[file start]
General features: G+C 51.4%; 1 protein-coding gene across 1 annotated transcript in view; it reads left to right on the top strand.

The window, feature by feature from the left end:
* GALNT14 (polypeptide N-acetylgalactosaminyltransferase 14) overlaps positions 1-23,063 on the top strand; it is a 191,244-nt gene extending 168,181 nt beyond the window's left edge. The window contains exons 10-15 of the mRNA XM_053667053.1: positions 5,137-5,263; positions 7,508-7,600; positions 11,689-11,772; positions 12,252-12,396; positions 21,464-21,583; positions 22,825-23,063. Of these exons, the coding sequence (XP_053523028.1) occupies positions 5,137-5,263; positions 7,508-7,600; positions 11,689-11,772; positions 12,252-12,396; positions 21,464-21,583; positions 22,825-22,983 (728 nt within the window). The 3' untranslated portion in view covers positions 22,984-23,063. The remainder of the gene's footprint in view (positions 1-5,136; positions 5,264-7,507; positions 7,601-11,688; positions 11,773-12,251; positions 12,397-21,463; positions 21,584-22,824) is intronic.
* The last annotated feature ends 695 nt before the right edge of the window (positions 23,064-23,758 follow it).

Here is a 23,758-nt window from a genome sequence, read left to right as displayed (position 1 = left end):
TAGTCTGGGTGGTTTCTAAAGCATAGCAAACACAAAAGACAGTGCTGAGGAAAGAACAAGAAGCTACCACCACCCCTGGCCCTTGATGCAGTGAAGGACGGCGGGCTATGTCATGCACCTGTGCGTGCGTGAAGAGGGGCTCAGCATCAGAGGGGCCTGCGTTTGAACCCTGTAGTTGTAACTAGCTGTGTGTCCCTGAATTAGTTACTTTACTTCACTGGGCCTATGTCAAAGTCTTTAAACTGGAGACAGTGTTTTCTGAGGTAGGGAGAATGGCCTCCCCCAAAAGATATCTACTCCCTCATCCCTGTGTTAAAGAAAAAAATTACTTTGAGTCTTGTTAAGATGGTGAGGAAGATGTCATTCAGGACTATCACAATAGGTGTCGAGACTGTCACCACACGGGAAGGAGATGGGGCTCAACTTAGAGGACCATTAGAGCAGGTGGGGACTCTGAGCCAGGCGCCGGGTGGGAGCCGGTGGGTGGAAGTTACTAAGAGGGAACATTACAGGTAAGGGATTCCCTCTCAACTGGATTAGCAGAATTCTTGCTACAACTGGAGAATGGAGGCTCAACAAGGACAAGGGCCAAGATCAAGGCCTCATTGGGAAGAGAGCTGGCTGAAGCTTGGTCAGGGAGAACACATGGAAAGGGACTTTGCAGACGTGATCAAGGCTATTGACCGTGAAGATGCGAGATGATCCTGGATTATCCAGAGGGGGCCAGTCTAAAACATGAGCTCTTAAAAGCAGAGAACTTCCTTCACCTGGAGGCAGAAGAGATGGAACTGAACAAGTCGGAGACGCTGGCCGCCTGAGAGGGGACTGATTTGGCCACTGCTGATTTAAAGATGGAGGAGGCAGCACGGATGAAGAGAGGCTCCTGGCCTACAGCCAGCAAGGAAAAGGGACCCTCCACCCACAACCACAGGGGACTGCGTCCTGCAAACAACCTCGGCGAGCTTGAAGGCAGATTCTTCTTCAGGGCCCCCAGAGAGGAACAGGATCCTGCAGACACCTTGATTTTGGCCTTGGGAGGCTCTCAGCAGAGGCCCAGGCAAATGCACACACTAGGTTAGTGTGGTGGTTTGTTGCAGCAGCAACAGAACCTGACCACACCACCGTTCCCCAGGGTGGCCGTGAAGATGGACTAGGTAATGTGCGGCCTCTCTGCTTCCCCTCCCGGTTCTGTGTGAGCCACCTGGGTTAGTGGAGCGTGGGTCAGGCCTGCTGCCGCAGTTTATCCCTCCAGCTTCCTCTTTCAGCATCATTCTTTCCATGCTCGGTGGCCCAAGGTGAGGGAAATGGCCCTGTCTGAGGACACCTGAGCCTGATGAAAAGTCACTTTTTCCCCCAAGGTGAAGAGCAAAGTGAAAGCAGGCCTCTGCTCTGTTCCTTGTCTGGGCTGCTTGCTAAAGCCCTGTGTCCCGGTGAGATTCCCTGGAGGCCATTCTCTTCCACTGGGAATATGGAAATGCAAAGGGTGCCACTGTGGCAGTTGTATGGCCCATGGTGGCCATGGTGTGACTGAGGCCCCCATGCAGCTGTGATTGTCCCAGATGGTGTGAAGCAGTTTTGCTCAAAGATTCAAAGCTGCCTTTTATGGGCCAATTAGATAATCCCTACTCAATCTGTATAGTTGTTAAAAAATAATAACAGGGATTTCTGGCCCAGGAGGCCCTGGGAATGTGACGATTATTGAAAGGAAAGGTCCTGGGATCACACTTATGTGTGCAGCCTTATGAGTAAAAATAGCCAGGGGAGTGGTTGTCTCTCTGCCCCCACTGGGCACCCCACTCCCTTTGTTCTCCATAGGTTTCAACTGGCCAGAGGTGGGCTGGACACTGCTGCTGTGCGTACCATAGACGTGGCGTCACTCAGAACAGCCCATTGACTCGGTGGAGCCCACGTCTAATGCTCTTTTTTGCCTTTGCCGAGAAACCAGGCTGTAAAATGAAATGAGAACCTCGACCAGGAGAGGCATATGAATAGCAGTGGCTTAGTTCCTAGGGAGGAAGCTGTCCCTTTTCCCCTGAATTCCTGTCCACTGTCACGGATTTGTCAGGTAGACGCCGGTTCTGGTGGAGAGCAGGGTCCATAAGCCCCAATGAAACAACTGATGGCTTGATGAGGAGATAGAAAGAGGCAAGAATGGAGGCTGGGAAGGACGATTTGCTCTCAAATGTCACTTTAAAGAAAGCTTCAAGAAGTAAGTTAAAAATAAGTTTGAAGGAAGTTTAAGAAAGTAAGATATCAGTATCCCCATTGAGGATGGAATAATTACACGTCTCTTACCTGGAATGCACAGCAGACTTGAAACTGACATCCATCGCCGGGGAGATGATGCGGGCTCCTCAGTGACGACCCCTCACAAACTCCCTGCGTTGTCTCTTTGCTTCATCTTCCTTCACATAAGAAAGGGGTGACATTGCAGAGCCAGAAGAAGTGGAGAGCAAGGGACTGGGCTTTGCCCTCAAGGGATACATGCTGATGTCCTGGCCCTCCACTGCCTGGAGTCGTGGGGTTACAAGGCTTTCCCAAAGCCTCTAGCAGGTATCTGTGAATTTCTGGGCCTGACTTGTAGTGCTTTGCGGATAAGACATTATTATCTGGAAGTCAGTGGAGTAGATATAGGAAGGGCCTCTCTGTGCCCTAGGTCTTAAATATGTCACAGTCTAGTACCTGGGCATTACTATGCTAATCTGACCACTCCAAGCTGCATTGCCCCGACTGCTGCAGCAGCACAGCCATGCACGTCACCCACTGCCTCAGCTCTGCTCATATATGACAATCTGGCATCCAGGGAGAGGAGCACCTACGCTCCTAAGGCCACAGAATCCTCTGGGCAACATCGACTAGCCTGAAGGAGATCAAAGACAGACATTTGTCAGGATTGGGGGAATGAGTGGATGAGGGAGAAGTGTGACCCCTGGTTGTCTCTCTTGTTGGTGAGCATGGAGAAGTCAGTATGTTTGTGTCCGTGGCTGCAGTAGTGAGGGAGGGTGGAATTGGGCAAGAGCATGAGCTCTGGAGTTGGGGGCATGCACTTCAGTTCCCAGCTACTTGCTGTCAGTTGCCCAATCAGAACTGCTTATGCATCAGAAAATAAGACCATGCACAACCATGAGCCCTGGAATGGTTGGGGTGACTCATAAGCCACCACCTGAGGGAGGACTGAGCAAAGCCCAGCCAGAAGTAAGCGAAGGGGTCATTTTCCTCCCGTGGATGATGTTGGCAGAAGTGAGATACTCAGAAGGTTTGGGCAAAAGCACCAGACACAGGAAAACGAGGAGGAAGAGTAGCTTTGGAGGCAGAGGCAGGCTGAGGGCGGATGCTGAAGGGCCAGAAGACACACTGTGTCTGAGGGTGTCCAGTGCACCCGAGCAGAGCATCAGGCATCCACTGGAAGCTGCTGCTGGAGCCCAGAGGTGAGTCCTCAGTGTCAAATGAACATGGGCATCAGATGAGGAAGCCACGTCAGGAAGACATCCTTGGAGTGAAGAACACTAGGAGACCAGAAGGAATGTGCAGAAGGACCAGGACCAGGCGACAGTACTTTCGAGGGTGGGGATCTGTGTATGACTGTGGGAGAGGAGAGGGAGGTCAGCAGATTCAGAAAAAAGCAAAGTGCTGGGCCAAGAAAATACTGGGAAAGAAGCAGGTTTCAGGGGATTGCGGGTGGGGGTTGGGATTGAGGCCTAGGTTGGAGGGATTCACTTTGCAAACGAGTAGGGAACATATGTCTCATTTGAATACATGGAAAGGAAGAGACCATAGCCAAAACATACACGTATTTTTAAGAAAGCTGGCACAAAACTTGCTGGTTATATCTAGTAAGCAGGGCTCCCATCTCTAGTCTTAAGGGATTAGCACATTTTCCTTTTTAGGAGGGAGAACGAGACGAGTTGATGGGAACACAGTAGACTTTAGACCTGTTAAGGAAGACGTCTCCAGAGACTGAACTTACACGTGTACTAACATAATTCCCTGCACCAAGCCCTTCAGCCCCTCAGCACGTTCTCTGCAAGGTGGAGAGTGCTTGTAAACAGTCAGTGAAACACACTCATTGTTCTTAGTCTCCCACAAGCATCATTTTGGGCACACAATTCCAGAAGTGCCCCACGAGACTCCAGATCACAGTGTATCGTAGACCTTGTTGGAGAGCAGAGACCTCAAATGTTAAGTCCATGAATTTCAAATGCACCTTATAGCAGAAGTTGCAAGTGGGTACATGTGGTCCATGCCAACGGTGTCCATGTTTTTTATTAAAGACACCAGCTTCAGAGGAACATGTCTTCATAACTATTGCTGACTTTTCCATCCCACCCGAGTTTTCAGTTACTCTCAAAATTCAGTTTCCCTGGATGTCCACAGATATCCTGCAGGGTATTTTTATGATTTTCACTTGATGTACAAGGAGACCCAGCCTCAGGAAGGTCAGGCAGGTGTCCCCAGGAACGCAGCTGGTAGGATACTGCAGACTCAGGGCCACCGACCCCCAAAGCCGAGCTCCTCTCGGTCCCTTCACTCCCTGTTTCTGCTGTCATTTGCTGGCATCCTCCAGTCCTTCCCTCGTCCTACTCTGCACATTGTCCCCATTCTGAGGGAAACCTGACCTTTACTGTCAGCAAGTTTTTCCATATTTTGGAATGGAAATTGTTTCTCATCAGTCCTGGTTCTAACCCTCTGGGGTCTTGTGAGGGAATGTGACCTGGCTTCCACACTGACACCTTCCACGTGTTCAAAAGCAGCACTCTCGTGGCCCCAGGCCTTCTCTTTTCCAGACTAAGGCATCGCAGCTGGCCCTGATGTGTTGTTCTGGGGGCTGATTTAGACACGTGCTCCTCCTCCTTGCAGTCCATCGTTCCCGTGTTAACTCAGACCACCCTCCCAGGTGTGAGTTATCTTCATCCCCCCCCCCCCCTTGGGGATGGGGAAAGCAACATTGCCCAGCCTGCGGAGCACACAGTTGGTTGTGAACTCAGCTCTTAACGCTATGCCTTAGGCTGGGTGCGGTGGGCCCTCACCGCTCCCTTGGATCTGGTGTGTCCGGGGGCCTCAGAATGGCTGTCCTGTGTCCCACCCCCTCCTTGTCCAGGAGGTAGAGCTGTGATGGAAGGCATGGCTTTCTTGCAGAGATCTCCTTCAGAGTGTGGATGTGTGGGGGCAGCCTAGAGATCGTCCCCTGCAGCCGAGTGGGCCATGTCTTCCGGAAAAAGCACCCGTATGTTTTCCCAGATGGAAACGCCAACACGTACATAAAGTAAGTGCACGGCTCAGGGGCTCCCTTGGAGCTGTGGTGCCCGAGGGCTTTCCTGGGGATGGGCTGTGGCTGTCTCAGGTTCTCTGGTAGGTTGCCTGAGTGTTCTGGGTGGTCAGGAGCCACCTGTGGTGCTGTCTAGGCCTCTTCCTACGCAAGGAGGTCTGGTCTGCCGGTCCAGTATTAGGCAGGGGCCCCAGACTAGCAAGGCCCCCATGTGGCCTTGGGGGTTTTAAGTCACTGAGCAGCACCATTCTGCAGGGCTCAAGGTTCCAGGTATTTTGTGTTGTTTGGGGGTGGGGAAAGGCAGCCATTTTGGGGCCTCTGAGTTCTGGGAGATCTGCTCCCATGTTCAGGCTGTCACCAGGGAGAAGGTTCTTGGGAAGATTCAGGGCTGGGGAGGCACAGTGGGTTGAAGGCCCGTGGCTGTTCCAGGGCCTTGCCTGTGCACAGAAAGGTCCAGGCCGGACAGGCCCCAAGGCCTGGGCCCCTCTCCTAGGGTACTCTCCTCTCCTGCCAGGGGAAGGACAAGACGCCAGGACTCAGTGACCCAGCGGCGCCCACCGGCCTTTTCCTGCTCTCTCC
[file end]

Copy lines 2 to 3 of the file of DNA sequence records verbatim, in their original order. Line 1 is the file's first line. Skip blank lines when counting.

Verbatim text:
The window, feature by feature from the left end:
* GALNT14 (polypeptide N-acetylgalactosaminyltransferase 14) overlaps positions 1-23,063 on the top strand; it is a 191,244-nt gene extending 168,181 nt beyond the window's left edge. The window contains exons 10-15 of the mRNA XM_053667053.1: positions 5,137-5,263; positions 7,508-7,600; positions 11,689-11,772; positions 12,252-12,396; positions 21,464-21,583; positions 22,825-23,063. Of these exons, the coding sequence (XP_053523028.1) occupies positions 5,137-5,263; positions 7,508-7,600; positions 11,689-11,772; positions 12,252-12,396; positions 21,464-21,583; positions 22,825-22,983 (728 nt within the window). The 3' untranslated portion in view covers positions 22,984-23,063. The remainder of the gene's footprint in view (positions 1-5,136; positions 5,264-7,507; positions 7,601-11,688; positions 11,773-12,251; positions 12,397-21,463; positions 21,584-22,824) is intronic.